Data considerations for Paired t

To ensure that your results are valid, consider the following guidelines when you collect data, perform the analysis, and interpret your results.

The data must be continuous, such as the weights of packages

Continuous data has an infinite number of values between any two values.

The sample data should not be severely skewed, and the sample sizes should be greater than 20

If your sample sizes are greater than 20 and the underlying distribution is unimodal and continuous, the hypothesis test performs appropriately even if data are mildly skewed. If your sample sizes are less than 20, you should graph the data to check for skewness and unusual observations. If the data is severely skewed or has many unusual observations, use caution when you interpret the results.

You should have a set of paired (dependent) observations, such as measurements made on the same item under different conditions

If you have two samples of independent observations, use 2-Sample t instead. For more information, go to How are dependent and independent samples different?.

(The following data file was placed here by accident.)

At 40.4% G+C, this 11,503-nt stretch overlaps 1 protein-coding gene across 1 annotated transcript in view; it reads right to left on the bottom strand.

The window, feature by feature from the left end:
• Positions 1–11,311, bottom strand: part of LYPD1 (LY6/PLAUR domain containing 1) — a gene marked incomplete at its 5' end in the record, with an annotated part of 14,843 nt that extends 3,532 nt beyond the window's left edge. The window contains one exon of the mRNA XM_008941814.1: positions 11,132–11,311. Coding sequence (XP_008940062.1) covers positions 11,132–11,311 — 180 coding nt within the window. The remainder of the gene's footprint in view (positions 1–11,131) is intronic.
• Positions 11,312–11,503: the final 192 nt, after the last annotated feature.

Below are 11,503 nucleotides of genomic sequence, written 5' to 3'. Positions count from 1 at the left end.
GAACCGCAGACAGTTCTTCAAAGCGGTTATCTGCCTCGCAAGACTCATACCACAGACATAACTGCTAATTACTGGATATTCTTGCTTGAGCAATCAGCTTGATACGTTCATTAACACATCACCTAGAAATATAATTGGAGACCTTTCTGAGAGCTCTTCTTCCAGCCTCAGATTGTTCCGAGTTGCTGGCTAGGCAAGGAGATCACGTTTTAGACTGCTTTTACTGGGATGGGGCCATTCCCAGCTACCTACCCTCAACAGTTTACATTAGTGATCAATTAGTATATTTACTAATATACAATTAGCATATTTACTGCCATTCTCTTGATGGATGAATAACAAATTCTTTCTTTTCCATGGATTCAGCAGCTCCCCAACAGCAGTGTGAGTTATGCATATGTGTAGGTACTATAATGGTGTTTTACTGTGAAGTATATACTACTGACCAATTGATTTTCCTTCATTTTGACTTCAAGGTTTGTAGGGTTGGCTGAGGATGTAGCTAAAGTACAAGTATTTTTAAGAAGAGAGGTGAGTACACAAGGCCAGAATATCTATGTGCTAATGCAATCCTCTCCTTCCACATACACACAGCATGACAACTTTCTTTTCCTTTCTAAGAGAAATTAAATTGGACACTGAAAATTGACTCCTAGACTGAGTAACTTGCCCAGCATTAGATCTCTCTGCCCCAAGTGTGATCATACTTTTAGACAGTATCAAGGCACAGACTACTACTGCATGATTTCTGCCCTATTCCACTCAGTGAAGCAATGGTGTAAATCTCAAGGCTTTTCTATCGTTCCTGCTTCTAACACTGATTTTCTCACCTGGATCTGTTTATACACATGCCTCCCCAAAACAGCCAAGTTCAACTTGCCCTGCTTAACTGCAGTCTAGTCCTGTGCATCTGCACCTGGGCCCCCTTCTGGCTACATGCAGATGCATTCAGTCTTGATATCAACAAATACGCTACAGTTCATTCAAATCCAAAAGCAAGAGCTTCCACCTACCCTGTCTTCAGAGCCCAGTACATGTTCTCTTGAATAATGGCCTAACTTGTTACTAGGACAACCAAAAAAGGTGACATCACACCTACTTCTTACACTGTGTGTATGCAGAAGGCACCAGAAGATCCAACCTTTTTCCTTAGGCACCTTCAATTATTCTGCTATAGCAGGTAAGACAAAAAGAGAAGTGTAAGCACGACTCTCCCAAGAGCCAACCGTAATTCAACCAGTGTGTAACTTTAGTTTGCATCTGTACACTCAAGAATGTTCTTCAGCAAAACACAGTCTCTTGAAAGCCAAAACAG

The sample data should be selected randomly

In statistics, random samples are used to make generalizations, or inferences, about a population. If your data are not collected randomly, your results may not represent the population. For more information, go to Randomness in samples of data.

Determine an appropriate sample size
Your sample should be large enough so that the following are true:
  • The estimates have enough precision.
  • The confidence intervals are narrow enough to be useful.
  • You have adequate protection against type I and type II errors.
To determine the appropriate sample size for your hypothesis test, go to Power and Sample Size for Paired t.